Police say they found 16 weapons, including several assault rifles, and some 10,000 rounds of ammo. Abdullah was charged with several felony counts and could face up to 15 years in prison.
But the story didn't end there. The Clarion Project, which describes itself as an educational outfit that teaches "about the dangers of radical Islam," released a report earlier this month tying the weapons bust to Islamberg.
Citing anonymous sources, the report claimed the weapons were headed to Islamberg, where Abdullah was allegedly an "elder" involved in the founding of the hamlet.
Gardner, the Muslims of America spokesperson, denied all the allegations.
"He has never been a member of The Muslims Of America, he's not one of our elders, and he did not take part in the formation of Islamberg," Gardner said. Abdullah tried to join the organization many years ago, Gardner said, but he was denied because others "were very wary of him."
Johnson City police chief Brent Dodge also disputed the Clarion Project's findings, calling it a "false report."
"I don't believe at this time that [Abdullah] has any connection to Islamberg," Dodge told BuzzFeed News, adding that there is no indication any of the weapons police recovered were headed to the Muslim community.
New York State police captain Scott Heggelke has also said there is "no evidence to say that any of those weapons were destined for Islamberg."
Local law enforcement have maintained for years that online rumours about Islamberg have no basis in truth, but the reputation has been hard to shake, with new fantastical claims about the small community arising seemingly every few months.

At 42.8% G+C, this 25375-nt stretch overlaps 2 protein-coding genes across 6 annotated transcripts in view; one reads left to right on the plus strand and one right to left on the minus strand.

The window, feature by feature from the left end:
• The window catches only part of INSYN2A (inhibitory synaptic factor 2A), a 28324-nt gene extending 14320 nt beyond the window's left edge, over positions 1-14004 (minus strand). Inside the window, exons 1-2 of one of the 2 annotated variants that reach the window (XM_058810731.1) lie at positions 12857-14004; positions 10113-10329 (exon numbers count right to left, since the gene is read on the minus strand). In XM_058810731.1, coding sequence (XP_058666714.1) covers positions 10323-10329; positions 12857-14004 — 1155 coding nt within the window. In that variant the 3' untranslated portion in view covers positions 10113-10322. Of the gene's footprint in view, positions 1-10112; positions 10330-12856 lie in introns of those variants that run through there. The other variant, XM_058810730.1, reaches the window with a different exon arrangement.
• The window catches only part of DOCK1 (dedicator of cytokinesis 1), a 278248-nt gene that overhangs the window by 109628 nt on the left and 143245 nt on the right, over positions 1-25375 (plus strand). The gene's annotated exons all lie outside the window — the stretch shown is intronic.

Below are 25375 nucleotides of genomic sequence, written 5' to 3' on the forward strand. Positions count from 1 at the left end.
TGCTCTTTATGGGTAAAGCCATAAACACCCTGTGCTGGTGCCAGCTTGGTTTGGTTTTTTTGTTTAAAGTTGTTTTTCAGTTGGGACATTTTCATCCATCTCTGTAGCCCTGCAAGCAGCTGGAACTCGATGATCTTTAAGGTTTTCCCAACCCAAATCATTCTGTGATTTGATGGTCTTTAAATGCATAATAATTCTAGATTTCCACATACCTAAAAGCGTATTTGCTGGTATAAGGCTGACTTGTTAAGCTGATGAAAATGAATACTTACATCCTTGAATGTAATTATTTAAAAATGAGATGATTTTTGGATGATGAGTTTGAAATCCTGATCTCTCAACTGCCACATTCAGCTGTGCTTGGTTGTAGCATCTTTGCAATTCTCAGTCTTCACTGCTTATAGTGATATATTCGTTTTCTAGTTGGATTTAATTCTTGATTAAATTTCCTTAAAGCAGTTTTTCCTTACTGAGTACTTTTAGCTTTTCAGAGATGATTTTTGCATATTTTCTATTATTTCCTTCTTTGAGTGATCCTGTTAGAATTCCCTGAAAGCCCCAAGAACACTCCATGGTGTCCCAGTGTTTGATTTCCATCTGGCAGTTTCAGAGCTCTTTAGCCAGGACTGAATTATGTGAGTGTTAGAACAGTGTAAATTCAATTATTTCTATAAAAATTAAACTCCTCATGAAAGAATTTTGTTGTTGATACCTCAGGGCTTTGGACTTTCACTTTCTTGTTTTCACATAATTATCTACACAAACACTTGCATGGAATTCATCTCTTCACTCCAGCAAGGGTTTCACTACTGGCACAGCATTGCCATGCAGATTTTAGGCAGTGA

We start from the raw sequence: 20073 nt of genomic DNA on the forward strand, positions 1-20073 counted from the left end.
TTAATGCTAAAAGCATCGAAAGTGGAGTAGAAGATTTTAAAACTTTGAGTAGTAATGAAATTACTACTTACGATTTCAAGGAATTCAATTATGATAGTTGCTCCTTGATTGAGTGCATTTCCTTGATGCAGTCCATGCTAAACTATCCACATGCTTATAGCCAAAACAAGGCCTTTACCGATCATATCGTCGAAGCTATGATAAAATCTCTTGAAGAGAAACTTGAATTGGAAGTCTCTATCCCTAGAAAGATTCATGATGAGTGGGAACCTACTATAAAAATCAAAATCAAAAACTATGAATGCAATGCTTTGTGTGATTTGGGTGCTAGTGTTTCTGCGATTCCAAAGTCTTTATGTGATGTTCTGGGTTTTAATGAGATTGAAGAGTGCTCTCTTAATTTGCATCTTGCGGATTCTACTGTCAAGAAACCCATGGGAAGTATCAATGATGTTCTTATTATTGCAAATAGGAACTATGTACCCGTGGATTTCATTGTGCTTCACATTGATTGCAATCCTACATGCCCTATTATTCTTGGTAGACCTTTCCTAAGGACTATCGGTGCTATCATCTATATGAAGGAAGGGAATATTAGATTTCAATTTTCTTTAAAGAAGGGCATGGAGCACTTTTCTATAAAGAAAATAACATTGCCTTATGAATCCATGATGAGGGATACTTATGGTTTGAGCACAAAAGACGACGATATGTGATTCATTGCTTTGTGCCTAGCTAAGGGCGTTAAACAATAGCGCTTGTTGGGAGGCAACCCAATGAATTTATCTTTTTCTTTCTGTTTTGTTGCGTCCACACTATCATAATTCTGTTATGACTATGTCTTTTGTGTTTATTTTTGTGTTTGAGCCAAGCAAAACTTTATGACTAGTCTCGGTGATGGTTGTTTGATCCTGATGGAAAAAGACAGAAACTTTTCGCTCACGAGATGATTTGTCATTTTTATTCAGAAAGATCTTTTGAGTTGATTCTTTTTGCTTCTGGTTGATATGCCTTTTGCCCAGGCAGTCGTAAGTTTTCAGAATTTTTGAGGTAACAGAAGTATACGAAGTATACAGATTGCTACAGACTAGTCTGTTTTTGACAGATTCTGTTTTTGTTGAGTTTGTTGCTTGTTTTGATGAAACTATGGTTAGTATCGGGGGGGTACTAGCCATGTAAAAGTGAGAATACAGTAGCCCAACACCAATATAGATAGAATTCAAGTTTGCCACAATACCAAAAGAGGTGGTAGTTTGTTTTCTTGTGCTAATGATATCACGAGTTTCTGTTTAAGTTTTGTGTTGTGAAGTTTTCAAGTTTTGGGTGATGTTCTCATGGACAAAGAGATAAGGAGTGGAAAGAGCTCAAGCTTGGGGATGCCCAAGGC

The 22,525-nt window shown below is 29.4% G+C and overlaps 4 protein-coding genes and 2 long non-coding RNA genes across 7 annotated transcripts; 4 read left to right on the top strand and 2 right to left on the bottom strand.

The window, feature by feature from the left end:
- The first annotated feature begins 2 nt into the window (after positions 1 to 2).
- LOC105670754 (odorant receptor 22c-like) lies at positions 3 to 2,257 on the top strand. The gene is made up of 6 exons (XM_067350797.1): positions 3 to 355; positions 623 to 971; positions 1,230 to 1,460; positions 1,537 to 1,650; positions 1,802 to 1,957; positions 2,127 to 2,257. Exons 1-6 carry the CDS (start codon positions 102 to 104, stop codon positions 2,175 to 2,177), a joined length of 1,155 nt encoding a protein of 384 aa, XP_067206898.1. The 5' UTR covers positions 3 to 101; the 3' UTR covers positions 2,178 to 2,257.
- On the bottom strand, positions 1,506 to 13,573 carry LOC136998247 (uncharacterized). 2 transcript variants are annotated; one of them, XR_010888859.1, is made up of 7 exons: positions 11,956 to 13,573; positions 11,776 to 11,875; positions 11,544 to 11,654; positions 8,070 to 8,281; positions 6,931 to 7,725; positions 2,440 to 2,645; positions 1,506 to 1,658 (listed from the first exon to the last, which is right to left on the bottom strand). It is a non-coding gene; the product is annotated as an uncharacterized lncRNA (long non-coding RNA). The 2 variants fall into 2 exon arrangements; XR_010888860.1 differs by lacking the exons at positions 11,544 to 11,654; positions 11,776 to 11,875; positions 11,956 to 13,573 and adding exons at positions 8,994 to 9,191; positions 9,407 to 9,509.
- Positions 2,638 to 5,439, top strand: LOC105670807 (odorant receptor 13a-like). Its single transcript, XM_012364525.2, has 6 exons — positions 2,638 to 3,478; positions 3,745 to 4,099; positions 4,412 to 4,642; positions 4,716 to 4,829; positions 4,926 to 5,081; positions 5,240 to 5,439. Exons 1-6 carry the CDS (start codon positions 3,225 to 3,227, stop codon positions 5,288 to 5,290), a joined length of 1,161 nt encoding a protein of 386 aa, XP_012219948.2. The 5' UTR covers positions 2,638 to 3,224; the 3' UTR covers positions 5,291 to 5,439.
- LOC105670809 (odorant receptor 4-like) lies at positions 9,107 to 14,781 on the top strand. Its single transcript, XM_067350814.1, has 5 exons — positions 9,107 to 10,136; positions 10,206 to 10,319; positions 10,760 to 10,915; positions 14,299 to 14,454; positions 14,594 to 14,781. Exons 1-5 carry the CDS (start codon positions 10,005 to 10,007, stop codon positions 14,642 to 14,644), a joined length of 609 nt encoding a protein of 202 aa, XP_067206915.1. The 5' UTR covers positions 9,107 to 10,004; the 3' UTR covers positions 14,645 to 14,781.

The initial Clarion Project claims were soon twisted into something even more alarming by hyperpartisan conservative websites that falsely alleged a massive stockpile of illegal weapons was found in a raid on Islamberg.
Ryan Mauro, the Clarion Project's national security analyst who co-authored the report, said he stood by its findings and that "local law enforcement is often unaware" of The Muslims Of America's history.
He also suggested the Clarion Project, which is often cited by anti-Muslim bloggers and activists, can't be driven by bigotry because it has three Muslim advisory board members.
"Clarion Project is a leader in promoting, and giving a platform to, progressive Muslim voices. I personally have provided much intelligence to authorities exposing real anti-Muslim threats, likely saving Muslim lives in the process," Mauro said in an email to BuzzFeed News.
Gardner, who said he had an acrimonious encounter with Mauro at an interfaith conference several years ago, said there's money to be made in smearing The Muslims of America and Islamberg. And he doesn't expect it to stop.
"For as long as this man lives he's going to believe we're a sleeper cell for some terrorist group," Gardner said of Mauro. "He keeps comparing us to ISIS and all this other stuff, and he has no goddamn proof. He has no proof at all for anything that he's saying."